Discrimination prohibition was established by §12 of the Constitution:

Everyone is equal before the law. No one shall be discriminated against based on their nationality, race, colour, sex, language, origin, religion, political or other opinion, property or social status, or on other grounds.

The same provision of the Constitution also prohibits the incitement of hatred:

The incitement of national, racial, religious or political hatred, violence, or discrimination shall, by law, be prohibited and punishable. The incitement of hatred, violence, or discrimination between social strata shall, by law, also be prohibited and punishable.

This is also confirmed by §151 of the Criminal Code that specified a fine of up to three hundred fine units or detention as punishment.

In addition, the legal instruments regulating specific spheres of life (e.g. in the Employment Contract Act) include provisions that prohibit discrimination or require the promotion of equal treatment. In 2007, the discussion gained momentum regarding the passage of an Equality of Treatment Act, which would establish discrimination prohibition and obligations and rights related thereto. However, the given law was not passed and it dropped out of the proceedings of the parliament of Estonia during the current year.[1]

The principal legislation regulating the inequality of treatment is the Gender Equality Act.[2] Pursuant to this, the institution of a Gender Equality Representative has been created, who has adopted a strict interpretation in the implementation of the law and rejected all petitions that do not deal with gender equality.

The Supreme Court has defined the concept of equal treatment in legislative drafting, which was confirmed in 2007 in the settlement of two cases on the topic of unequal treatment:

“Equality of legislative drafting requires that laws also substantively treat all people in similar situations in the same manner. The idea of substantive equality is expressed in this principle: equals must be treated equally and those that are not equal unequally. However, not all unequal treatment of equals is a violation of the right of equality. The prohibition of treating equals unequally is violated when two persons, groups of persons, or circumstances are arbitrarily treated unequally. Unequal treatment can be considered arbitrary if no good reason can be found. If there is a good and relevant reason, unequal treatment in legislative drafting is reasoned.”[3]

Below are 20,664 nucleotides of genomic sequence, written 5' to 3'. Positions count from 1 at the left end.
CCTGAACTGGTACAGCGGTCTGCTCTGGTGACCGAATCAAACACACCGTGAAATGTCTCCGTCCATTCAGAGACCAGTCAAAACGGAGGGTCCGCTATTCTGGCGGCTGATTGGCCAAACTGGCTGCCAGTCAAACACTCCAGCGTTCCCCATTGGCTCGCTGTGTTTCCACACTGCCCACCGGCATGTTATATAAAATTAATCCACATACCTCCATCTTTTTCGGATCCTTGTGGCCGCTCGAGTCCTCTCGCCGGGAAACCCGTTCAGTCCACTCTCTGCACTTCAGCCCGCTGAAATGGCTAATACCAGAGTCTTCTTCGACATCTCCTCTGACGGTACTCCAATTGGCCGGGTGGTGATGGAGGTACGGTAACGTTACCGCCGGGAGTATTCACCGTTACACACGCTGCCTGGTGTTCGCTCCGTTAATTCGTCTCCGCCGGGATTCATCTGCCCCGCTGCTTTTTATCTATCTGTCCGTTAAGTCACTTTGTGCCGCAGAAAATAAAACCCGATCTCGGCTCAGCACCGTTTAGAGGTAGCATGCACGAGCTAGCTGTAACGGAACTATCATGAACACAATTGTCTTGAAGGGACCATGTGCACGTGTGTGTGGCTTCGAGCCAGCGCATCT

The year 2007 was declared the Year of Equal Opportunities throughout the European Union. Within its framework, several events that were mostly co-ordinated by the Ministry of Social Affairs took place. Conferences, seminars, forums and cultural festivals were organized, the compilation of many study materials was financed, and studies and questionnaires were conducted.

The Ministry of Justice published a study on the Estonian population’s legal awareness. In the course of the study, the question of discrimination was also covered. Among other things, the following question was posed: “How much do you agree or disagree that in today’s Estonia the fundamental rights of all people are equally protected regardless of their gender, nationality, age, financial status, social status, physical or mental disability, residence, or political views?”

Table 1. How much do you agree or disagree that in today’s Estonia the fundamental rights of all people are equally protected regardless of their…?

  Totally agree Rather agree Rather disagree Totally disagree Can’t say
Gender 43% 32% 21% 3% 2%
Nationality 34% 32% 25% 5% 4%
Age 38% 36% 22% 4% 1%
Financial status 24% 28% 35% 11% 2%
Health status 30% 30% 31% 6% 3%
Physical or mental disability 22% 28% 34% 9% 7%
Residence 40% 32% 22% 4% 3%
Political views 30% 30% 22% 7% 11%

Source: Study of the Estonian Population’s Legal Awareness, Ministry of Justice

Therefore, according to this study, the majority of people think that fundamental rights are “relatively equally guaranteed for men and women, young and old, and for Estonians and the representatives of minority nationalities”.[4]

 


[1] Parliament of Estonia, shorthand notes of the XI Parliament of Estonia, Session III, 7.05.2008, cl. 1.

[2] RTI, 21.04.2004, 27, 181.

[3] Supreme Court case 3-4-1-12-07 (26.09.2007) cl. 19. See also case 3-4-1-14-07 (1.10.2007).

[4] Ibid, pg. 36

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